Sparta, White County community leaders form Motlow advisory board
Sparta and White County elected officials, Motlow State Community College leaders, and civic authorities recently met for an informational breakfast session to reaffirm the community’s commitment to post-secondary education and to chart a course that will expand those opportunities in White County through partnership with Motlow.
The gathering also inaugurated an advisory board for the Motlow Sparta Teaching Site to advance higher education opportunities for White County. The mission and purpose of the Advisory Board is to:
· Assist in fundraising for the Motlow Sparta site
· Support and facilitate planning for the site
· Serve as a liaison role between Motlow and the community
· Assist in exploring the changing needs of the community and support the College for educational opportunities that will assist in high-paying jobs and growth for White County.
The teaching site, located on the White County High School campus, opened in the fall of 2007 as a cooperative effort between the City of Sparta, White County, the White County Board of Education and Motlow. Facility funding comes from the City of Sparta, White County and the White County Board of Education. Motlow provides funding for labor, instruction, and leadership and handles daily operations. Beth Ann Swallows is the coordinator of the Sparta site and operates under the supervision of the Motlow McMinnville campus. She replaced Linda Mackie, who recently retired and had served as the site coordinator since opening in 2007.
“We look forward to expanding what Motlow can do,” said Kurt Dronebarger, White County director of schools. “We have all the things in place to make this work. This is a need for White County as we move forward and see more industry coming to our area. White County is on board as a partner and player (with Motlow).
“I am very proud to have the Motlow partnership on our (White County High School) campus. It is a huge asset that we enjoy and makes a big impact on our high school campus that a lot of other high schools don’t enjoy.”
Dronebarger’s comments echoed the universal commitment to Motlow from officials and the individuals that comprise the advisory board.
A community’s ability to provide an educated workforce plays a very important role in its ability to attract new business and industry.
“The big thing why I am in support of Motlow is the economic upside,” said Denny Wayne Robinson, White County executive and advisory board member. “We have three to four hundred new jobs coming online over the next three to four years. We have to have our workforce educated to fill those jobs. We are putting the challenge out to Motlow to help us get the workforce educated.”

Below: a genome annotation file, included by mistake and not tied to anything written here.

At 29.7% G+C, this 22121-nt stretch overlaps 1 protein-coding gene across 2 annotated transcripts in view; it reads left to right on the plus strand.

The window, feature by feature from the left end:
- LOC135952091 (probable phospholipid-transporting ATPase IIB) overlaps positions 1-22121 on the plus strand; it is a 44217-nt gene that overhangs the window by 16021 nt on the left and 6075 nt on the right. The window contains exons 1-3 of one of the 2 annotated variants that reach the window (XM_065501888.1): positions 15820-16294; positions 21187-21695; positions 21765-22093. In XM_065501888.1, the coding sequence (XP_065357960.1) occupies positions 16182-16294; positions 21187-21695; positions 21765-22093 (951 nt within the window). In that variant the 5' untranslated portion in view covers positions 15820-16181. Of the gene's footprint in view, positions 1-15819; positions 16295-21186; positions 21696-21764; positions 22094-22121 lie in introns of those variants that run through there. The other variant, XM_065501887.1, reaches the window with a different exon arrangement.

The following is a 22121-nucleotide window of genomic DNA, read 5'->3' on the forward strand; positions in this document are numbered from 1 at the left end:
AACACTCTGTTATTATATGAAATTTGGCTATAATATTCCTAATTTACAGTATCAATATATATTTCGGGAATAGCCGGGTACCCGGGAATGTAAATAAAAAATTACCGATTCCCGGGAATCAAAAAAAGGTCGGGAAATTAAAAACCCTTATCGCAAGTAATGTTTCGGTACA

Dr. Michael L. Torrence, Motlow president, spoke toward the future in regional terms. He stated that looking at surrounding counties is important for building synergy that builds partnerships and collaboration. “What is important for our community is to look at what is happening around us,” said Torrence. “We are directly impacted by the growth that is happening in Putnam County.”
Torrence went on to explain that the factories of 20 or 30 years ago are not the factories of the present. The industrial market of today is highly computerized and includes advanced manufacturing and robotic systems, which is where he plans to guide Motlow in the future. He listed technology, manufacturing, robotics, and automation as central to the jobs of today.
“The wonderful thing about two-year degrees and certifications now is that you can have high-wage employment. We are talking $50,000 - $75,000 per year salaries.”
He addressed the need to recruit more women to the mechatronics and robotics arena. “Getting women involved is about creating a conversation and generating awareness. Females who might be interested in becoming an LPN, which is a great job to have, deserve to know they can make as much as 40 percent more in wages in mechatronics and robotics. That’s life changing!”
Torrence and the Motlow advisory board agreed the best way to prepare students to compete in the future is to place more emphasis on training in manufacturing.
“When we talk about generational change or impacting the livelihood of women and men, we must commit to the space for dialog. They must understand that manufacturing isn’t dirty and dark any more. That discussion is an important part of collaborative efforts like this,” Torrence added. “Troubleshooting and making sure that what is on the (manufacturing) line continues to run is motivating; and the skill set for that is very different than what it was in my grandfather’s manufacturing career. It is beyond that now. It is not lifting 100-pound boxes; it is making sure the robotic arm does what it is supposed to do.”
For more information about enrolling at Motlow State Community College, contact the White County campus at (931) 837-3341 or visit them at 603 Roosevelt Dr. in Sparta, or go to mscc.edu.